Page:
The guided-missile destroyer USS Kidd is being redeployed to the Strait of Malacca off Malaysia's west coast amid reports the search for the missing jet could stretch into the vastness of the Indian Ocean.
As the Kidd is sent to join a U.S. search plane west of the Malaysian peninsula — opposite the airliner's intended course — White House spokesman Jay Carney said officials have been given new information about an additional search area in the Indian Ocean that could be be opened.
"It's my understanding that based on some new information that's not necessarily conclusive — but new information — an additional search area may be opened in the Indian Ocean," Carney said during Thursday's White House briefing. U.S. teams on the ground there would continue to offer support as needed, he added.
"We are consulting with international partners about the appropriate assets to deploy," he said.
Carney did not give any details about the information the White House had received.
"We're looking at information, pursuing possible leads, working within the investigation being led by the Malaysian government," he said.
A Navy P-3 anti-submarine warfare plane, which has been searching the Strait of Malacca for several days, found no clues or debris.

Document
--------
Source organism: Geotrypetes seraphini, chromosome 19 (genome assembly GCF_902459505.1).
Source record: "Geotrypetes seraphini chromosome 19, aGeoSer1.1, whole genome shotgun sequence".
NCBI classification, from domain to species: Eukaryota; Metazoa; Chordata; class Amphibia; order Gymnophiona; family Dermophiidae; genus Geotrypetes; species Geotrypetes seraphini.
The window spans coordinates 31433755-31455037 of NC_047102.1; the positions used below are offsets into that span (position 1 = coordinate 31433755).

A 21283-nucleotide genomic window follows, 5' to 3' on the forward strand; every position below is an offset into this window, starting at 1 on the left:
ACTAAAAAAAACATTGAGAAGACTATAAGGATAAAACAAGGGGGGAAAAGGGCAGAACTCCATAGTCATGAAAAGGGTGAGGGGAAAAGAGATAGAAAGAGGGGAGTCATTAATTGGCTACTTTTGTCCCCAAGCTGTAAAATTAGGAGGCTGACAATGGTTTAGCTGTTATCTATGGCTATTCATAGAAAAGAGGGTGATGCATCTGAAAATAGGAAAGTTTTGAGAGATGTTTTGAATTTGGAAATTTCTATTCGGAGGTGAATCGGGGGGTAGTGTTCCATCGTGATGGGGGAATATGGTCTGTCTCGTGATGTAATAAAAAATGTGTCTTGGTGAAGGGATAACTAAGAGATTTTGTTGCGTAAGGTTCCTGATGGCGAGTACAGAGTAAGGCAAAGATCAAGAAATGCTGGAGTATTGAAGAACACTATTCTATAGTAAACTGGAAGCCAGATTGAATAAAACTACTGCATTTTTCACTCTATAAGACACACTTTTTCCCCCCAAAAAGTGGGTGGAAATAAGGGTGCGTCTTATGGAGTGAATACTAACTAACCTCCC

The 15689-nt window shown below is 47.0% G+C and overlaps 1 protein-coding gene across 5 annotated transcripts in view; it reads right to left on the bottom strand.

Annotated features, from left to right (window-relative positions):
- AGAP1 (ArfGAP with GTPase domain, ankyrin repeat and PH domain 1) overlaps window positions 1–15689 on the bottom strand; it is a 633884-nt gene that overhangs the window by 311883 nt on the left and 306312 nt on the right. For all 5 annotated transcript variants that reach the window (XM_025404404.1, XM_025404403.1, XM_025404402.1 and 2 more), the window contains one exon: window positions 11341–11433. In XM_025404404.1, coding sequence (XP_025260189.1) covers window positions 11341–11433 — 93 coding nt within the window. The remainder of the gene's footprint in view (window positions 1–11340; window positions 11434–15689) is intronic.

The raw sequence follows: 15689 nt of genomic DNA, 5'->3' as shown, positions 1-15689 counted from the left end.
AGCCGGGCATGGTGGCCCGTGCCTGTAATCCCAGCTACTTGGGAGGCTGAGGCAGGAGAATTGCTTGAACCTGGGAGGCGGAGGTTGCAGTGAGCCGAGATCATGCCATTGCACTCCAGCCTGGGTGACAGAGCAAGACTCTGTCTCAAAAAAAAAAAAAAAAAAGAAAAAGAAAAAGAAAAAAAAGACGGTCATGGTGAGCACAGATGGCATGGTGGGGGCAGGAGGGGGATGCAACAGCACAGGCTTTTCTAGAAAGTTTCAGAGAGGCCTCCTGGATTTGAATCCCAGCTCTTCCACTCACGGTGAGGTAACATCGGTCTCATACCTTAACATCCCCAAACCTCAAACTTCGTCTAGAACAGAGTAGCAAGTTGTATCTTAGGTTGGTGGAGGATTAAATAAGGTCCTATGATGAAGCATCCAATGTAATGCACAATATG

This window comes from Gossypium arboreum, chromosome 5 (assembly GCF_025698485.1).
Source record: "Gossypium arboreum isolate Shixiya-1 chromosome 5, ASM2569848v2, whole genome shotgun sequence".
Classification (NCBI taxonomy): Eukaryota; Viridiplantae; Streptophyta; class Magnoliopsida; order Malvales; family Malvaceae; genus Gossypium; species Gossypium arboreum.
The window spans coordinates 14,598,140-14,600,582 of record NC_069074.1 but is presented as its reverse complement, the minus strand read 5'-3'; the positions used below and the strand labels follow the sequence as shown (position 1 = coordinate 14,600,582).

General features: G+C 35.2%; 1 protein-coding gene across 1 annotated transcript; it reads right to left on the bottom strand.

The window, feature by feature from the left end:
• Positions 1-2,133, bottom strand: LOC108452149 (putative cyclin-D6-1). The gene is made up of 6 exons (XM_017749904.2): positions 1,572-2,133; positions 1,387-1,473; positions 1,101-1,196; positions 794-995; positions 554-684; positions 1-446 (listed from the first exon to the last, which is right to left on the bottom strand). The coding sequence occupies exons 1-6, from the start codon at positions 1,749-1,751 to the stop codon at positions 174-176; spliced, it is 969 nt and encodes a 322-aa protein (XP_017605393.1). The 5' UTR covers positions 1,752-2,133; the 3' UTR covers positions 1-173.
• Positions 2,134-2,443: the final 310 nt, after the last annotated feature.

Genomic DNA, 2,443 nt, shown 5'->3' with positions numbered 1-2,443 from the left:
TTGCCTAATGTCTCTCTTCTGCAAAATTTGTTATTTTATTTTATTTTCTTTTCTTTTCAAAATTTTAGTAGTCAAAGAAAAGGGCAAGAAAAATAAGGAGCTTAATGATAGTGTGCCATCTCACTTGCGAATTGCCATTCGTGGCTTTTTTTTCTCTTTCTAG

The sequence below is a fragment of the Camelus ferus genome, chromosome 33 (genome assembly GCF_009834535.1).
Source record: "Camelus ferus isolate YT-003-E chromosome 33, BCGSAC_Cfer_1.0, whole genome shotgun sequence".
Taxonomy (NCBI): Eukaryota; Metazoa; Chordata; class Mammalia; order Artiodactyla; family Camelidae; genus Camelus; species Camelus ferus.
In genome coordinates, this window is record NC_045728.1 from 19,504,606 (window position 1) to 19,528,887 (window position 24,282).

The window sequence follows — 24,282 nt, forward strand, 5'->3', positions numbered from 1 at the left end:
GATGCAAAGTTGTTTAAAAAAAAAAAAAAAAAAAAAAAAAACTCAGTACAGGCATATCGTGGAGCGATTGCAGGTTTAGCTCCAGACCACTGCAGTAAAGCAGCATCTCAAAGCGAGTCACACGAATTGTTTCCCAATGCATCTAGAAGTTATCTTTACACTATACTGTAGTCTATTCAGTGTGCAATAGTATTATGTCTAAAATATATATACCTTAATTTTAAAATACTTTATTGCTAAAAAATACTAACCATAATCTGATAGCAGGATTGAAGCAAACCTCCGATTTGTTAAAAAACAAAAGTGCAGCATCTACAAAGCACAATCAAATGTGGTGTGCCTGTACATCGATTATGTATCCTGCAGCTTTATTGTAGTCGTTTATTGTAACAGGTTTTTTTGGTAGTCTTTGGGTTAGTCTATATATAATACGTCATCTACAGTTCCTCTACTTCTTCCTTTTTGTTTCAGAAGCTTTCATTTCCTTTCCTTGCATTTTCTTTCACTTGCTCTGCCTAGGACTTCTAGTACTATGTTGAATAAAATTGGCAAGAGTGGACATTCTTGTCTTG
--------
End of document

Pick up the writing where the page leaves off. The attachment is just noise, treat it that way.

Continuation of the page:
As for expanding the search region into the Indian Ocean, one senior defense official said, “We may be parsing words here. The Strait (of Malacca) leads into the IO (Indian Ocean), so as you widen the search, it’s a logical transition."
The official had no information as to how far the search may extend.
The developments underscored the lack of details that has haunted the investigation since the start: The move of the USS Kidd comes at the request of Malaysian authorities, but not because they have any specific evidence or believe that is where the plane crashed, officials said.
The Kidd and a second destroyer, USS Pinckney, have been searching waters just south of the Gulf of Thailand where the airliner was last tracked before it vanished without a trace early Saturday.
Word of a search area expanding into the Indian Ocean came hours after a report that the U.S. had an "indication" the jetliner may have crashed there. U.S. officials denied to NBC News that the Kidd has been ordered to the Indian Ocean.
The Kidd, which is already en route to the Strait of Malacca, should arrive daytime Friday local time.
Meanwhile, the Pinckney remains in the original search area, but will depart Friday for a port/repair stop in Singapore.
The P-3 will continue to search the Strait of Malacca and will soon be joined and or replaced by a P-8, the newest version of an anti-submarine search plane.
An international search team has been combing waters on either side of Malaysia, and on Thursday, Malaysian authorities expanded their hunt westward toward India, saying it was possible the plane may have flown for several hours after contact with it was lost.
Defense and military officials stressed they were deploying the Kidd and search planes at the request of the Malaysian government, and not based on any independent information or assessment about where they think the plane may have gone done.
According to one senior official, “Like everyone else, we don’t know.”